I asked Jeana for a workout to do at Red Rocks, and she suggested box jump burpees up the stairs – for time. When I saw this, I laughed aloud and said “NOPE.”

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    Jeana, you’re great and I’m sorry – maybe next time.

    However, I did make up my own hodge podge workout, which you are welcome to borrow, including:

    • Running up the stairs
    • Lunges across one row
    • Box jumps up the stairs, stopping every ten rows for 10 pushups and 10 tricep dips
    • Running a snake pattern through every row (warning- this takes way longer than you’d expect. Get your headphones ready)

    If you don’t want to workout on your own, Red Rocks allows groups of up to 10-20 to work out on the stairs. They also have Yoga on the Rocks during the summer, as well as an eight week Red Rocks Fitness Challenge. Bring your own water – the water fountains weren’t turned on while we were there, but the Visitors Center had water and restrooms.

    Ace Eat Serve

    Take a well-deserved break from your activities and visit Ace Eat Serve, an Asian fusion restaurant and bar with two things near and dear to my heart – juice and Ping Pong. Ace squeezes freshly made juices while you get your competitive juices flowing in the Ping Pong room. Your first 30 minutes are free if you order food or drink; otherwise, it’s $10 an hour.

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    Cherry Creek Trail

    One thing I would have liked to do if we’d had more time is check out the Cherry Creek trail, a 25-mile running and biking path that goes southeast from downtown Denver. The images of the long, winding, often waterside path remind me of the lakefront here in Chicago, and it looks like a beautiful place for a long run.

    Farm-to-Table Restaurants

    Denver is quickly becoming a foodie town, with tons of tasty options at every street corner. Even better? Most restaurants are farm-to-table, meaning the dishes are made with the freshest possible ingredients and the least impact on the environment. While a long weekend wasn’t nearly enough time to try them all, a couple that stood out were Fruition (a small, intimate, fine-dining restaurant with a cauliflower bisque that was out of this world created by a James Beard award semi-finalist) and Linger (a global restaurant with plenty of offerings for gluten-free and vegetarian diners – we heard rumors of an amazing rooftop bar, but it wasn’t open when we were there). We also heard great things about Root Down, but didn’t get a chance to go.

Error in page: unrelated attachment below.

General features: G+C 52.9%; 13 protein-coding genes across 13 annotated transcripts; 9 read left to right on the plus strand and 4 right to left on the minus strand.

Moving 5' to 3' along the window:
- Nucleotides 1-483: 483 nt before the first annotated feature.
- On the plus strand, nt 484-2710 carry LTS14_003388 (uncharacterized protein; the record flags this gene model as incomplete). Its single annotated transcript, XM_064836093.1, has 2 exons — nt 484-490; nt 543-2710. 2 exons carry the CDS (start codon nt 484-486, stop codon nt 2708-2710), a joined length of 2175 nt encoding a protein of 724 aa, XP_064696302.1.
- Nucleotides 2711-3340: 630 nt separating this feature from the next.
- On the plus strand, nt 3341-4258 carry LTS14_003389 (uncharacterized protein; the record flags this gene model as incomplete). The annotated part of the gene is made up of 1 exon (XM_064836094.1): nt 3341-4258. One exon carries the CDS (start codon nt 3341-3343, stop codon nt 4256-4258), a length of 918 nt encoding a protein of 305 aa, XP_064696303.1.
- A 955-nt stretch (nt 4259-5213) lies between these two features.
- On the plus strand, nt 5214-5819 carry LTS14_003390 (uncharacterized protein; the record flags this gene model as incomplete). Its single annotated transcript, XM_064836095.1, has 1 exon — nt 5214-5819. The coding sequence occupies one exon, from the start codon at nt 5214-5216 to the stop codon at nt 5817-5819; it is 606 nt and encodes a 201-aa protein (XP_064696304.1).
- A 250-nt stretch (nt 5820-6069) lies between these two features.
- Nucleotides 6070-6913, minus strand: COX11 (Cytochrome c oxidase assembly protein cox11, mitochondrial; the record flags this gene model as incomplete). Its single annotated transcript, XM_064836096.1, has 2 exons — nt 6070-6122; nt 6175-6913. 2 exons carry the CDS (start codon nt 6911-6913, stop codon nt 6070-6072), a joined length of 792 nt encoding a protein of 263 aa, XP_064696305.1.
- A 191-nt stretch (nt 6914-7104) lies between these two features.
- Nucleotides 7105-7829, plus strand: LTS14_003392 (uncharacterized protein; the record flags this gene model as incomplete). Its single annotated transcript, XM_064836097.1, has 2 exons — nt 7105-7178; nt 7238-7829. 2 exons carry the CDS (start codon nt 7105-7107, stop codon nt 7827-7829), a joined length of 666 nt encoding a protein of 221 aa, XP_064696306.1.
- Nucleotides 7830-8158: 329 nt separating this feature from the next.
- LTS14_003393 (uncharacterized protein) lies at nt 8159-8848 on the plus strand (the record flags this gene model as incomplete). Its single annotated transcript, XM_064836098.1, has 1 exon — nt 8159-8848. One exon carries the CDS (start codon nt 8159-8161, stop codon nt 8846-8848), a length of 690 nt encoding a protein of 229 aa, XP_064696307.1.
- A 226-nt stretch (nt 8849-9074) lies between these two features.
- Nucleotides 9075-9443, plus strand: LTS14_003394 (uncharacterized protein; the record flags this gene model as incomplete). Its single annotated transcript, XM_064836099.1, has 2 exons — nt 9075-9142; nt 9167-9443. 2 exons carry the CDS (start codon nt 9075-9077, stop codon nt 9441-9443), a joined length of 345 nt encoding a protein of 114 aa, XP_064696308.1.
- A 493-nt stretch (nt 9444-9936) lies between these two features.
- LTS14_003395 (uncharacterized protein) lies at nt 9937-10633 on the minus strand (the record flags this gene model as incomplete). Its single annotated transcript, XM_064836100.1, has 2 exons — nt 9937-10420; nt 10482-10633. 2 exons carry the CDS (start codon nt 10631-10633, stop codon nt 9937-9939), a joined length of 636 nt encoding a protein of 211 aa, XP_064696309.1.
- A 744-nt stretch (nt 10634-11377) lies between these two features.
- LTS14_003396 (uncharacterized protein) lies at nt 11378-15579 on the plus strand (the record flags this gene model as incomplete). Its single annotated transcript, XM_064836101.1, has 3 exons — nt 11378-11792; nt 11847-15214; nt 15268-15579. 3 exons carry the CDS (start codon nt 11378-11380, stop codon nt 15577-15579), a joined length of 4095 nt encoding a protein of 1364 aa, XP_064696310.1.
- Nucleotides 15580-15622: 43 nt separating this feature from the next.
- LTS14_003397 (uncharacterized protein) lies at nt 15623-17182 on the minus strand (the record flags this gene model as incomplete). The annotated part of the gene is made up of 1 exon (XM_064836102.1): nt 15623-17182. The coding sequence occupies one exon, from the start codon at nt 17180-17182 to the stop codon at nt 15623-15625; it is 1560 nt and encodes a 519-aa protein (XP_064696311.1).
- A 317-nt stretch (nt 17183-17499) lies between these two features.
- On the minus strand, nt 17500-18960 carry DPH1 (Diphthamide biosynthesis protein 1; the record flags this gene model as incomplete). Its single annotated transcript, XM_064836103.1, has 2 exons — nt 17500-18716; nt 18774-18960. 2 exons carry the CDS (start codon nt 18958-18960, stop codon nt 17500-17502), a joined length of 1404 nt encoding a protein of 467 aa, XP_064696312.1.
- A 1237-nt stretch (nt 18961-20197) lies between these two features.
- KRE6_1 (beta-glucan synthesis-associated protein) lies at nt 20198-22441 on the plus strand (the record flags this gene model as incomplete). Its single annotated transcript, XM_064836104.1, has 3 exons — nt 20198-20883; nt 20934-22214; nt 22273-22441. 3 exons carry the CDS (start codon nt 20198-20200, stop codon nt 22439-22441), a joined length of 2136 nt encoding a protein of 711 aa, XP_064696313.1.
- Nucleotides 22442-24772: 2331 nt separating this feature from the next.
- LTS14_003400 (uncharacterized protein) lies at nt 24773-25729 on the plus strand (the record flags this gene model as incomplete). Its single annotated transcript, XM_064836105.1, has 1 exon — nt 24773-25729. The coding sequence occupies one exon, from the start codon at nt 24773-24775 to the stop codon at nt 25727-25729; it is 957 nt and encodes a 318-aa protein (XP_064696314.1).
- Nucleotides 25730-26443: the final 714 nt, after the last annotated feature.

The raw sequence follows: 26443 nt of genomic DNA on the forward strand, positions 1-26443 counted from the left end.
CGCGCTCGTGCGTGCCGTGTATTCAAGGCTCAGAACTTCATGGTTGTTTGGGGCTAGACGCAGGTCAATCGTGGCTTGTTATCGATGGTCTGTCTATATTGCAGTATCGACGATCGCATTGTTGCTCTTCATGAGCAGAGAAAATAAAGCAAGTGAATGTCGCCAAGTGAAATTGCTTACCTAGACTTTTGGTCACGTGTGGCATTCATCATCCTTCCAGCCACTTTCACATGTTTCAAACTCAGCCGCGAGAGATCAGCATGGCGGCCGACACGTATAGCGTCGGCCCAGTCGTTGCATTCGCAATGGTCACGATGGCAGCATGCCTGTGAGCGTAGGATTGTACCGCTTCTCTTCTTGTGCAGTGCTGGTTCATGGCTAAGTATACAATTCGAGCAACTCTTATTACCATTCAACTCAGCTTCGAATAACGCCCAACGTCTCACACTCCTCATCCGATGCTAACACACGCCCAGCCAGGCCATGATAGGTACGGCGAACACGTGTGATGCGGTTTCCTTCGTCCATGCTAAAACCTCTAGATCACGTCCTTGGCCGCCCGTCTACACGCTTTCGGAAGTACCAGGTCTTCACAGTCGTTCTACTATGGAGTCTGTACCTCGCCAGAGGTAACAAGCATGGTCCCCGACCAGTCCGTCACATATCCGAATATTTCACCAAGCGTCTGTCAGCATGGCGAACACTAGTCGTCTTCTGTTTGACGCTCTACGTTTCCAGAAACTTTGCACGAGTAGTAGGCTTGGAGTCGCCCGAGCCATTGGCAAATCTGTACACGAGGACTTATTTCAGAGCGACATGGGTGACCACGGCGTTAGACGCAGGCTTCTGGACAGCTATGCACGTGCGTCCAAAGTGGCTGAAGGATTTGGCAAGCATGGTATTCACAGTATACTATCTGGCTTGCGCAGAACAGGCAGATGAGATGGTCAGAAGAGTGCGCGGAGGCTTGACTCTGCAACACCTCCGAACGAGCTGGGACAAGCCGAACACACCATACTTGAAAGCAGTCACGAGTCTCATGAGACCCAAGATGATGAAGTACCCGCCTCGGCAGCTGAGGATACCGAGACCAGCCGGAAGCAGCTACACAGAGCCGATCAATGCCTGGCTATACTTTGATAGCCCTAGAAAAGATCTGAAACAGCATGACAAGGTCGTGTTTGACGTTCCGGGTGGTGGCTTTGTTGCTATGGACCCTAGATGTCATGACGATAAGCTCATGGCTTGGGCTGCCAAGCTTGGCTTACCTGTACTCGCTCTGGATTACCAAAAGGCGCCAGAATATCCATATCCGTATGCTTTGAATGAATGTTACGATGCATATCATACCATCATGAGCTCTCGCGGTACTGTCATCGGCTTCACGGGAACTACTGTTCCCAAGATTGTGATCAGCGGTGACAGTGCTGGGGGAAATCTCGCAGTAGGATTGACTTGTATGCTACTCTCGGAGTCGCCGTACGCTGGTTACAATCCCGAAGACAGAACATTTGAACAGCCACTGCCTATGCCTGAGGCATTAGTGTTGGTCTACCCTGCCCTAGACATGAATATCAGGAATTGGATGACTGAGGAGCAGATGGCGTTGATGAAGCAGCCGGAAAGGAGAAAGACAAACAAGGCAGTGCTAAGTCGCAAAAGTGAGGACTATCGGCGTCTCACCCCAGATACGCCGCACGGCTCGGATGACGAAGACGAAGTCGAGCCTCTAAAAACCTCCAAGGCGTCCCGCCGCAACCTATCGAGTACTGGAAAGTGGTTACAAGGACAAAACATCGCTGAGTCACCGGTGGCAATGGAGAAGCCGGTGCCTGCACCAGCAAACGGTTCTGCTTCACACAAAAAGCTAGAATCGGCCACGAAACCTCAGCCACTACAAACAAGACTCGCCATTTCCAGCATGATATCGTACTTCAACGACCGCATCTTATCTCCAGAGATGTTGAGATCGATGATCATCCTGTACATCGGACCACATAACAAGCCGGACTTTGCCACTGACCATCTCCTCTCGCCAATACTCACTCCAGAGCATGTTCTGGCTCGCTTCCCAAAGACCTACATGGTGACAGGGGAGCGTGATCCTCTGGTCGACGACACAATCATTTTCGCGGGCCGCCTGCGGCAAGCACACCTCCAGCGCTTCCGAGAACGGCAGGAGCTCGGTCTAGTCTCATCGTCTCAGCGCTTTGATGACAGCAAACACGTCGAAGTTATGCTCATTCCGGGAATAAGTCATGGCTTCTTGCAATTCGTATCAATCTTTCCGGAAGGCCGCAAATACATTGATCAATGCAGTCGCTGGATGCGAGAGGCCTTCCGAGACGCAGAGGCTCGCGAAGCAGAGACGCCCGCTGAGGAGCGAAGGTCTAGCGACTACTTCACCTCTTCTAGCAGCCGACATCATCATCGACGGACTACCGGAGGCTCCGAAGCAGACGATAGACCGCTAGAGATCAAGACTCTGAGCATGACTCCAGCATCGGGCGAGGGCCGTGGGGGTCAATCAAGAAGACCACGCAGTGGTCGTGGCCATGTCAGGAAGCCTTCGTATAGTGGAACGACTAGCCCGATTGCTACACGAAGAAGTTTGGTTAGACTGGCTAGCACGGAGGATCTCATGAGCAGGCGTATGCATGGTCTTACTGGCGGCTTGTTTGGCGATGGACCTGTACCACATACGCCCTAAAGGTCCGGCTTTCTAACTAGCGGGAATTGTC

Altitude

    A blog post about Denver wouldn’t be complete without mentioning altitude. It’s not called the Mile High City for nothing (in fact, you can head to the steps of the Capitol to get the exact marker for the mile altitude). Luckily, Jeana covered the science for me in a past blog post here. TL,DR: Give your body time to adapt. Drink lots of water. Expect headaches. Listen to your body and take it slow if needed.

     

    Have you ever been to Denver? What activities would you recommend on a fit vacation there? Let us know in the comments!

    About Kristen Geil

    A native of Lexington, Kentucky, Kristen moved to Chicago in 2011 and received her MA in Writing, Rhetoric, and Discourse from DePaul while trying to maintain her southern accent. Kristen grew up playing sports, and since moving to Chicago, she’s fallen in love with the lakefront running path and the lively group fitness scene. Now, as a currently retired marathoner and sweat junkie, you can usually find her trying new workouts around the city and meticulously crafting Instagram-friendly smoothie bowls. Kristen came on to A Sweat Life full-time in 2018 as Editor-in-Chief, and she spends her days managing writers, building content strategy, and fighting for the Oxford comma.